This photo shows the remains of the wooden stakes excavated in Đầm Thượng area in Thủy Nguyên District in Hải Phòng.City. The results of the excavation of the site are considered one of the most significant in Vietnamese archaeology over the past year. Photo courtesy of the Institute of Archaeology
HẢI PHÒNG — Vietnamese archaeology has continued to record significant discoveries and diverse valuable achievements in the past year, as announced at the 55th national archaeological conference that has taken place in northern Hải Phòng City.
The event was jointly held by the Academy of Social Sciences and Institute of Archaeology in co-operation with the People's Committee of Hải Phòng City.
Opening the conference, Professor, Dr Phạm Văn Đức, Vice President of Vietnam Academy of Social Sciences, said that the annual conference to announce new archaeological discoveries is an outstanding scientific activity associated with the formation and development of the country's archaeology over the past half-century.
“This is an opportunity for archaeologists and specialists of related sciences to get together, exchange information and join academic debates which will open up new opportunities for cooperation in research, development, conservation and promote the values of the national cultural heritages,” he noted.
According to the professor, some significant discoveries of this year include new discoveries at archaeological sites in An Khê, the central highlands province of Gia Lai, which help to confirm the values of the relic to the appearance of primitive humans in Việt Nam 80,000 years ago, as well as the discoveries of the relics associated with human evolution and prehistoric cultures in Lạng Sơn, Thái Nguyên, Yên Bái and Hà Giang Provinces.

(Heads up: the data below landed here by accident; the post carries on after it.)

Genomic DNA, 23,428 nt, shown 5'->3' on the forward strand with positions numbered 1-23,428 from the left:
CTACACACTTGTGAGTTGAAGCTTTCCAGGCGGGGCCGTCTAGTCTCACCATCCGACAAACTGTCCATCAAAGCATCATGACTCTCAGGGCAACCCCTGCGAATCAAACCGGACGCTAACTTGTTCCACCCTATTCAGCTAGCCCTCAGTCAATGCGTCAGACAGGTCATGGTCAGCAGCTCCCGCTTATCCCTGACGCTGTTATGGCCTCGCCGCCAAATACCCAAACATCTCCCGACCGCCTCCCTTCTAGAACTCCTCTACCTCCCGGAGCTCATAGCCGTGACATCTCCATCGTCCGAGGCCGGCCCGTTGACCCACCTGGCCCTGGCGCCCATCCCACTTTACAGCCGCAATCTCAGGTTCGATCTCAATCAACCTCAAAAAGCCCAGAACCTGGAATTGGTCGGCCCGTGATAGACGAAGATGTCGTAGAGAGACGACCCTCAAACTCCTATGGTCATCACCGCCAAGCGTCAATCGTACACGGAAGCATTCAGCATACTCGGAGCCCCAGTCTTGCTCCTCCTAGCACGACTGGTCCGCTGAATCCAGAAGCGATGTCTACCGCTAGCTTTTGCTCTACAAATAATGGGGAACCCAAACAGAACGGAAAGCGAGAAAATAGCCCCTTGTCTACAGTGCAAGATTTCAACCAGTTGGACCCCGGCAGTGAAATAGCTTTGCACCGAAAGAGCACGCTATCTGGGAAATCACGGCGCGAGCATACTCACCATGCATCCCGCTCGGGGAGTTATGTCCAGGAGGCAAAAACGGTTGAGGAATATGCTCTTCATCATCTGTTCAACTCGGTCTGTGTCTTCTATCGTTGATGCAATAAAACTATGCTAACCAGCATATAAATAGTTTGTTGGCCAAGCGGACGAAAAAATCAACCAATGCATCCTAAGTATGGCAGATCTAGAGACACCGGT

The highlight of the archaeological activities of the past year was the discovery and excavation of two relic sites of wooden stakes located in Cao Quỳ field and Đầm Thượng area in Thủy Nguyên District in the northern city port of Hải Phòng.
The results of archaeological research and interdisciplinary research initially determined that these were the relics of the Bạch Đằng Historic Battle against the Nguyên-Mông invaders in 1288.
According to the vice-chairman of the Hải Phòng City People's Committee, Nguyễn Xuân Bình, the initial results of researching the traces of the resistance wars against the invaders on Bạch Đằng River have been announced thanks to the timely discovery of the locals, the participation of authorities and scientists.
“This is a discovery of great significance to the history of the city, and is the pride of the people of the country in general and the city in particular,” he stressed, adding that the city has been concerned about the project of building a road to Cao Quỳ Stake Reserve.
After the opening session of the conference, the delegates were divided into subcommittees including prehistory, history, Champa-Óc Eo Cultures and underwater to join a discussion.
The conference received 341 articles which are new archaeological discoveries in recent years, including 105 articles on prehistoric archaeology, 166 articles on historic archaeology, 48 articles on Champa-Óc Eo, 16 articles on underwater archaeology and six articles on the general activities of archaeological research institutions nationwide.
Carried out meticulously with rich content, such articles are expected to shed new light on the studies of Vietnamese archaeology and the understanding of the history of the nation’s formation. — VNS